California Court Gave Thumbs up to Cellphone Maps When Driving

CaliforniaAs most people know, it is illegal to talk or text on a cellphone when driving except where hands-free, but on Thursday a California court gave the thumbs up to using cellphone maps in the car.

If you are talking or texting, expect a ticket when spotted by the local traffic cop.  However, trying to find your way using a map on your iPhone is now acceptable.

This was decided during a case in a state appeals court in Fresno on Thursday.  The court’s ruling is a first in California, allowing drivers to use maps on smartphones without getting ticketed.

Drivers who rely on GPS functions and map software to get around will be very happy with the news.  However, apparently this is not likely to end the current confusion over what is legal under the state’s hands-free law, and what is most decidedly not.

The current hands-free legislation took place in 2008 and the court has often tried to change it.  This was especially the case when adding a texting ban, due to the fact that teenage drivers can’t seem to keep their eyes and fingers off their phones, even when driving.

Drivers have, however, used paper maps to find their way for years.  They figure, so what is so different between glancing at a paper map and an electronic map?

Apparently the California Highway Patrol (CHP) did say on Thursday that a driver, spending too much time gazing at that little screen and too little on the road, might still get a fine under the hands-free law.  CHP spokesman, Sean Wilkenfeld said that, as with all rulings, the department will still judge whether any action is required in order to enforce safety on the road.

Basically drivers can get into trouble for many distracting actions, including reading, drinking coffee, fussing around with the kids in the back or even playing around with a mapping device.  Wilkenfeld said that anything that takes the driver’s eye off the road could be a danger, and that just a half-second of not looking can be the difference between causing a collision on the roads or driving safely.

What happened to change things on Thursday was a legal challenge by one Steven Spriggs of Fresno.  Spriggs was pulled over in heavy traffic by a CHP officer and received a citation under the codes barring cellphone use unless it is hands free.  Spriggs fought the $165 ticket that he received for using an iPhone map on the road and it seems he won.  The Fresno, California court gave him thumbs up to using cellphone maps when driving in his individual case.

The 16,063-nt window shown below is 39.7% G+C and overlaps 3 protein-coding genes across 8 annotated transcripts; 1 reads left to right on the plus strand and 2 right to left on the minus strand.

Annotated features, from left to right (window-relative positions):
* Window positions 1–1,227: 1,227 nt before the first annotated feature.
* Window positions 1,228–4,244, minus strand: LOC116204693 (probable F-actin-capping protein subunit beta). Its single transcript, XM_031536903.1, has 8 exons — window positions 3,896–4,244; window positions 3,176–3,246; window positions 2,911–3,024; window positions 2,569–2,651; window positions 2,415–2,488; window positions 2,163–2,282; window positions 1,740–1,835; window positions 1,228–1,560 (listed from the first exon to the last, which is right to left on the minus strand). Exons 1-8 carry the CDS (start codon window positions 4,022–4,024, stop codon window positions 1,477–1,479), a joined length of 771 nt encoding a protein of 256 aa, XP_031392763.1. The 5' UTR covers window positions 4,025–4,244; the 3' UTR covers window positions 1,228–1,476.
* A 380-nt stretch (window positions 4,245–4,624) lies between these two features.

What the 5th District Court of Appeal decided was that the law was not intended to cover looking at a cellphone map and the court reversed Spriggs’ conviction.  The appeals court stated that Spriggs did not violate the statute, because he was not, in effect, talking on the phone.  He was merely glancing at a map.

According to Spriggs, he agrees that driving distracted is dangerous.  He says he uses a hands-free device when he talks and drives.  He told AP that people are distracted all the time and that should peoples’ distraction cause them to drive erratically, then they should be arrested.

He continued to explain that in his case, he was delayed in the traffic by roadwork and was trying to find a different route on the map on his cellphone when he was pulled over.  He then lost the case in the traffic court and appealed in Fresno County Superior Court before taking it to the appellate court.

While Spriggs was lucky with his appeal, the appeals court does not always have the final word.  Cases will always be taken on a case by case basis.

According to Chris Cochran of the California Office of Traffic Safety, should someone use a GPS, they should set it before leaving for their destination.  He says if they need to change it, they should pull over.  He stressed that the interpretation of the law is up to the court, who in this case gave the thumbs up to cellphone maps when driving in California.  He said that their duty is to talk about safety, urging that it is safest not to use a cellphone while driving, even for directions.

By Anne Sewell




Contra Costa Times